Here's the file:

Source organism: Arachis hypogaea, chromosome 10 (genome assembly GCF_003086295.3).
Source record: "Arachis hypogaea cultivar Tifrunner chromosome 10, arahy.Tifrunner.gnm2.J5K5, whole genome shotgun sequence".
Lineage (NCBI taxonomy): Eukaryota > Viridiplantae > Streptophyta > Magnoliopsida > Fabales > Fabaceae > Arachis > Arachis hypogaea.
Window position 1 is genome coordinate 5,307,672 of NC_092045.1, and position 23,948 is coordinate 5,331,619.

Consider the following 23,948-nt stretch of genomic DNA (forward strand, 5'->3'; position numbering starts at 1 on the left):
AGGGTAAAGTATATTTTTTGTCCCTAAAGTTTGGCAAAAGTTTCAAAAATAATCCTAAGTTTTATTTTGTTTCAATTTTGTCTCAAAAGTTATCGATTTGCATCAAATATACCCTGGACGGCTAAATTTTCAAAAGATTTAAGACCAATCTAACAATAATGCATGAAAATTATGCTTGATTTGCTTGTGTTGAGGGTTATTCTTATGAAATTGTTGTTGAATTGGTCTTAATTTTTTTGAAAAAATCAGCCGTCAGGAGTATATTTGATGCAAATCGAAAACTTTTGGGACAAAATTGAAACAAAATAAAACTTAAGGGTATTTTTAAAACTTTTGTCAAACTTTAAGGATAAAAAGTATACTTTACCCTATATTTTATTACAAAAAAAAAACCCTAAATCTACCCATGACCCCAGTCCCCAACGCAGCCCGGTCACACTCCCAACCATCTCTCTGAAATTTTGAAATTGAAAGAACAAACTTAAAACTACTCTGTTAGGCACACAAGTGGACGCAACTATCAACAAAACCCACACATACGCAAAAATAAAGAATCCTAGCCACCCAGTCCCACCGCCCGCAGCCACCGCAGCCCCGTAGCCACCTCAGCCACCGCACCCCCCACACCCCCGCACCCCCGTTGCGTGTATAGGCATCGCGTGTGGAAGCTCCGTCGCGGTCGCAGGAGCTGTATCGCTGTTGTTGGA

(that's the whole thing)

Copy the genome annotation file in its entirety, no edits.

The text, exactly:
Source organism: Arachis hypogaea, chromosome 10 (genome assembly GCF_003086295.3).
Source record: "Arachis hypogaea cultivar Tifrunner chromosome 10, arahy.Tifrunner.gnm2.J5K5, whole genome shotgun sequence".
Lineage (NCBI taxonomy): Eukaryota > Viridiplantae > Streptophyta > Magnoliopsida > Fabales > Fabaceae > Arachis > Arachis hypogaea.
Window position 1 is genome coordinate 5,307,672 of NC_092045.1, and position 23,948 is coordinate 5,331,619.

Consider the following 23,948-nt stretch of genomic DNA (forward strand, 5'->3'; position numbering starts at 1 on the left):
AGGGTAAAGTATATTTTTTGTCCCTAAAGTTTGGCAAAAGTTTCAAAAATAATCCTAAGTTTTATTTTGTTTCAATTTTGTCTCAAAAGTTATCGATTTGCATCAAATATACCCTGGACGGCTAAATTTTCAAAAGATTTAAGACCAATCTAACAATAATGCATGAAAATTATGCTTGATTTGCTTGTGTTGAGGGTTATTCTTATGAAATTGTTGTTGAATTGGTCTTAATTTTTTTGAAAAAATCAGCCGTCAGGAGTATATTTGATGCAAATCGAAAACTTTTGGGACAAAATTGAAACAAAATAAAACTTAAGGGTATTTTTAAAACTTTTGTCAAACTTTAAGGATAAAAAGTATACTTTACCCTATATTTTATTACAAAAAAAAAACCCTAAATCTACCCATGACCCCAGTCCCCAACGCAGCCCGGTCACACTCCCAACCATCTCTCTGAAATTTTGAAATTGAAAGAACAAACTTAAAACTACTCTGTTAGGCACACAAGTGGACGCAACTATCAACAAAACCCACACATACGCAAAAATAAAGAATCCTAGCCACCCAGTCCCACCGCCCGCAGCCACCGCAGCCCCGTAGCCACCTCAGCCACCGCACCCCCCACACCCCCGCACCCCCGTTGCGTGTATAGGCATCGCGTGTGGAAGCTCCGTCGCGGTCGCAGGAGCTGTATCGCTGTTGTTGGA